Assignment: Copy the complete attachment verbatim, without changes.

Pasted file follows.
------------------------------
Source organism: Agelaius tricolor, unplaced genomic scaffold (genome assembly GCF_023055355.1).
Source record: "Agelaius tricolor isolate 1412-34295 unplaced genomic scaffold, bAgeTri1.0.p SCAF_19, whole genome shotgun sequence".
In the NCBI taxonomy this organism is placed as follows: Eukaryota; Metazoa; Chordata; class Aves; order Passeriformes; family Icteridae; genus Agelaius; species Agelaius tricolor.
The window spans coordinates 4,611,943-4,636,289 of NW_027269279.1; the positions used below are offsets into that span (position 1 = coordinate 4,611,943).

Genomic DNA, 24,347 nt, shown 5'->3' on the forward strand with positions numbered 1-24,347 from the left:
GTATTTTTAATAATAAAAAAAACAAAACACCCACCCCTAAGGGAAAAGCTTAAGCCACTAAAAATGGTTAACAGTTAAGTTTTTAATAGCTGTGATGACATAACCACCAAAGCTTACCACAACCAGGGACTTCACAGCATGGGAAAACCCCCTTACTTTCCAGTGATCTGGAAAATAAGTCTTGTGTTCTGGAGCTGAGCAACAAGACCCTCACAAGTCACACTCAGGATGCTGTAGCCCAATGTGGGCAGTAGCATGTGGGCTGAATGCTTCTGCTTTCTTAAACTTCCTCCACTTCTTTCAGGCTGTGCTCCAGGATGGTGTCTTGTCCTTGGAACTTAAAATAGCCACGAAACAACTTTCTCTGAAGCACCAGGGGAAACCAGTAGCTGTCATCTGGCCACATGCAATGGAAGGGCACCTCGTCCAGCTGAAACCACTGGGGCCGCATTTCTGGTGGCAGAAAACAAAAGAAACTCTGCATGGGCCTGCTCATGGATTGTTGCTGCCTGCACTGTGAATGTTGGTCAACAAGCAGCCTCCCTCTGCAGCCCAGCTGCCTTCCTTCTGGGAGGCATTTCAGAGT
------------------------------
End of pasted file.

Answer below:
Source organism: Agelaius tricolor, unplaced genomic scaffold (genome assembly GCF_023055355.1).
Source record: "Agelaius tricolor isolate 1412-34295 unplaced genomic scaffold, bAgeTri1.0.p SCAF_19, whole genome shotgun sequence".
In the NCBI taxonomy this organism is placed as follows: Eukaryota; Metazoa; Chordata; class Aves; order Passeriformes; family Icteridae; genus Agelaius; species Agelaius tricolor.
The window spans coordinates 4,611,943-4,636,289 of NW_027269279.1; the positions used below are offsets into that span (position 1 = coordinate 4,611,943).

Genomic DNA, 24,347 nt, shown 5'->3' on the forward strand with positions numbered 1-24,347 from the left:
GTATTTTTAATAATAAAAAAAACAAAACACCCACCCCTAAGGGAAAAGCTTAAGCCACTAAAAATGGTTAACAGTTAAGTTTTTAATAGCTGTGATGACATAACCACCAAAGCTTACCACAACCAGGGACTTCACAGCATGGGAAAACCCCCTTACTTTCCAGTGATCTGGAAAATAAGTCTTGTGTTCTGGAGCTGAGCAACAAGACCCTCACAAGTCACACTCAGGATGCTGTAGCCCAATGTGGGCAGTAGCATGTGGGCTGAATGCTTCTGCTTTCTTAAACTTCCTCCACTTCTTTCAGGCTGTGCTCCAGGATGGTGTCTTGTCCTTGGAACTTAAAATAGCCACGAAACAACTTTCTCTGAAGCACCAGGGGAAACCAGTAGCTGTCATCTGGCCACATGCAATGGAAGGGCACCTCGTCCAGCTGAAACCACTGGGGCCGCATTTCTGGTGGCAGAAAACAAAAGAAACTCTGCATGGGCCTGCTCATGGATTGTTGCTGCCTGCACTGTGAATGTTGGTCAACAAGCAGCCTCCCTCTGCAGCCCAGCTGCCTTCCTTCTGGGAGGCATTTCAGAGT